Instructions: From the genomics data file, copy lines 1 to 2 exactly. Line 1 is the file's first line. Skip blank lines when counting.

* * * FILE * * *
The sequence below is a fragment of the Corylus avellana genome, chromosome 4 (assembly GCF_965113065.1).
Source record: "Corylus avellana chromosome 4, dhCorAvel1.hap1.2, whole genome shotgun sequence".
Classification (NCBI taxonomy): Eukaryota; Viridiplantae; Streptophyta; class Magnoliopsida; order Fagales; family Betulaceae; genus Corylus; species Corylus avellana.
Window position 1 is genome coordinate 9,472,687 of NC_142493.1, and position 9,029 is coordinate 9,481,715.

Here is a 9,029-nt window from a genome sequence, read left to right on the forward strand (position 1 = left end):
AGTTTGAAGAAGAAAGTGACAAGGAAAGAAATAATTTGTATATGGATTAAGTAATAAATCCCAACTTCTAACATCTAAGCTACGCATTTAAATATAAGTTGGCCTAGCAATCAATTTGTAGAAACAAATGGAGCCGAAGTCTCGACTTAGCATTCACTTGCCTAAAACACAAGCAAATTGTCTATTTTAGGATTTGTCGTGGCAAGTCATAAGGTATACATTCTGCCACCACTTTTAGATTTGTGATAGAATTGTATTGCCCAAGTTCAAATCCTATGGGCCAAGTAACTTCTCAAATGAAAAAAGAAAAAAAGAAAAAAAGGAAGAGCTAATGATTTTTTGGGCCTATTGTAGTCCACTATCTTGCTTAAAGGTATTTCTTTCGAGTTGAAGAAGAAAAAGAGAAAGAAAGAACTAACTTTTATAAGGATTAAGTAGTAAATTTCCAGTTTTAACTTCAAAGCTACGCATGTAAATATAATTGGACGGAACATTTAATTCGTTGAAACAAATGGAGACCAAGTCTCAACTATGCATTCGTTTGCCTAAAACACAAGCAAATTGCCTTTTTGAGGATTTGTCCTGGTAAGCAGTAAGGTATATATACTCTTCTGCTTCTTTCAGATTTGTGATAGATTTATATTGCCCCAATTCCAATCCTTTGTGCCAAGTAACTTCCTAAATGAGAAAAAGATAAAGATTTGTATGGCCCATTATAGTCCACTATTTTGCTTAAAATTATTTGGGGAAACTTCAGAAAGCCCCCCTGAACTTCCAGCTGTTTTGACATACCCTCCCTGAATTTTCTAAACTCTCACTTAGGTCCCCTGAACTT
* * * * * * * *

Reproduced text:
The sequence below is a fragment of the Corylus avellana genome, chromosome 4 (assembly GCF_965113065.1).
Source record: "Corylus avellana chromosome 4, dhCorAvel1.hap1.2, whole genome shotgun sequence".